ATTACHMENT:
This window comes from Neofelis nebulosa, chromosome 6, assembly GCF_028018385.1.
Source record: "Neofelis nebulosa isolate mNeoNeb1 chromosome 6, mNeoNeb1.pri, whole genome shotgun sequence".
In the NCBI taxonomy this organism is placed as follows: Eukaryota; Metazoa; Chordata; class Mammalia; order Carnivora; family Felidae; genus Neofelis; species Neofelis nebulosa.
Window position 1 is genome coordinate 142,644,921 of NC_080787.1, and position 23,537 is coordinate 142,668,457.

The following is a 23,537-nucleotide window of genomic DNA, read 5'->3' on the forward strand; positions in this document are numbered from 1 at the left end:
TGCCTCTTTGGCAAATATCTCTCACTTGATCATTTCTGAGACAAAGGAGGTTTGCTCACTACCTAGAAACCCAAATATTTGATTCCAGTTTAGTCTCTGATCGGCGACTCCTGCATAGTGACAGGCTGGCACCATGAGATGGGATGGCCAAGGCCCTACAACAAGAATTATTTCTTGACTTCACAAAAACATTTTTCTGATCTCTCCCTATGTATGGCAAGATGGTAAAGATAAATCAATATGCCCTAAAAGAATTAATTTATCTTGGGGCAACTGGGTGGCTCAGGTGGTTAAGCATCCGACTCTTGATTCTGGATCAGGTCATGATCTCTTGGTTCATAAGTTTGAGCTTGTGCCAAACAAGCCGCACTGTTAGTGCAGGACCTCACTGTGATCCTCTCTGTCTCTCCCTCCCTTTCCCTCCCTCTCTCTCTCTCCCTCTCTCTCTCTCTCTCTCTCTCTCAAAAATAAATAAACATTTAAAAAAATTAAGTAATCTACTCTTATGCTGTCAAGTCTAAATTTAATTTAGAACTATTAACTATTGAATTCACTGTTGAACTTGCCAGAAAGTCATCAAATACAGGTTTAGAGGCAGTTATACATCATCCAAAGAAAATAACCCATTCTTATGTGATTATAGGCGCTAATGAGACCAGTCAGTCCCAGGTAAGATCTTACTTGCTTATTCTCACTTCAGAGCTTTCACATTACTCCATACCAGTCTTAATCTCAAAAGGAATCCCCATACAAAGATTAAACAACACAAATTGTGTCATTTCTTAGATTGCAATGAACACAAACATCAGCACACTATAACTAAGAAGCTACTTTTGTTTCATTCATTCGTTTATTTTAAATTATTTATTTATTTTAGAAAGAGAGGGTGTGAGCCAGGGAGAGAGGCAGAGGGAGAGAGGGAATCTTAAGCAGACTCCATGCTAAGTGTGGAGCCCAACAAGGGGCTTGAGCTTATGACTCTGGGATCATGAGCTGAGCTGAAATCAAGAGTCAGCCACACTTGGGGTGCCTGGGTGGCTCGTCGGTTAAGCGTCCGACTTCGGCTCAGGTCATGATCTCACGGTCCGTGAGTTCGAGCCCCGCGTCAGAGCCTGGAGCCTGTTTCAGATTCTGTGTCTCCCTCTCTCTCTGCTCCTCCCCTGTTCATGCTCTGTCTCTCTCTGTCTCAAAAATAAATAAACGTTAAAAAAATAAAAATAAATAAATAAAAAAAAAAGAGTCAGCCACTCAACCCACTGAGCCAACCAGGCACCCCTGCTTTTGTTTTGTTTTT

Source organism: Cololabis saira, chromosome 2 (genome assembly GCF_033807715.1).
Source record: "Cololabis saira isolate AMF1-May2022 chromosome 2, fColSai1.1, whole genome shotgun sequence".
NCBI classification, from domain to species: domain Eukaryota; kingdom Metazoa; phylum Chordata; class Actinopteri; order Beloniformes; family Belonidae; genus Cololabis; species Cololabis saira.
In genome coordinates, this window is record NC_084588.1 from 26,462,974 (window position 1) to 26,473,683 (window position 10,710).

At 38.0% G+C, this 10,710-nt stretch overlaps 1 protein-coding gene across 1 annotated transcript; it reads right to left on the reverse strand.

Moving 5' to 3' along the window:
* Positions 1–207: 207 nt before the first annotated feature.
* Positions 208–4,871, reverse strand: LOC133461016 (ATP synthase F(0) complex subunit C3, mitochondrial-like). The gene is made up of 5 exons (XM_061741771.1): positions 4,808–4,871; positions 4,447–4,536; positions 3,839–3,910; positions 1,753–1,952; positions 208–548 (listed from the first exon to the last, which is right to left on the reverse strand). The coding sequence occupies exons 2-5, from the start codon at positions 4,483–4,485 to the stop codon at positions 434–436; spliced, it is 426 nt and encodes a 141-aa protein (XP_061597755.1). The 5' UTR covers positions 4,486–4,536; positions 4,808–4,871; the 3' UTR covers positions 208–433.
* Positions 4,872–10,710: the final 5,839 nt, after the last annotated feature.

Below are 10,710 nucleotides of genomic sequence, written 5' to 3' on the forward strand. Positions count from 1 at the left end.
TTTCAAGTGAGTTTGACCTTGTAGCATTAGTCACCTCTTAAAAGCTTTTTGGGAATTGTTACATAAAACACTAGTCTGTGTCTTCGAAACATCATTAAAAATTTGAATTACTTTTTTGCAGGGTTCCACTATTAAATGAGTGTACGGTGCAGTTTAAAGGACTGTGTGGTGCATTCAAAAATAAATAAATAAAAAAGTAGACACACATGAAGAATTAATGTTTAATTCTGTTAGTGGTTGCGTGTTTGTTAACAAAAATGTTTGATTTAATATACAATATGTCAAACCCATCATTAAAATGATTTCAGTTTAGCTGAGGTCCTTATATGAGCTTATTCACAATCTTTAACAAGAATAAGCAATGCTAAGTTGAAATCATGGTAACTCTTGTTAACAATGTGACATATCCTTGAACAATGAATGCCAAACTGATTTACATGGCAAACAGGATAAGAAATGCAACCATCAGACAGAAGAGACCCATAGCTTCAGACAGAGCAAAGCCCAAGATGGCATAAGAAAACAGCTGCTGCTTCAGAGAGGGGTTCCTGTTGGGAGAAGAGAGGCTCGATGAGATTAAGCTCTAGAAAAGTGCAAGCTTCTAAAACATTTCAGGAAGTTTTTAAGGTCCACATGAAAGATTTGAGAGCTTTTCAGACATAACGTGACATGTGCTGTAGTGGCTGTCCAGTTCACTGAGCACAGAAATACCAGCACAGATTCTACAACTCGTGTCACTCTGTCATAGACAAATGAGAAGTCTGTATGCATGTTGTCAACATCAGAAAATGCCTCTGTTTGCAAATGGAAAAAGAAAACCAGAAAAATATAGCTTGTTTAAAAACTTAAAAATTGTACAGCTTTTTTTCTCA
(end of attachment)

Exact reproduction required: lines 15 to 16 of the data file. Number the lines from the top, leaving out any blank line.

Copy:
* Positions 4,872–10,710: the final 5,839 nt, after the last annotated feature.

Below are 10,710 nucleotides of genomic sequence, written 5' to 3' on the forward strand. Positions count from 1 at the left end.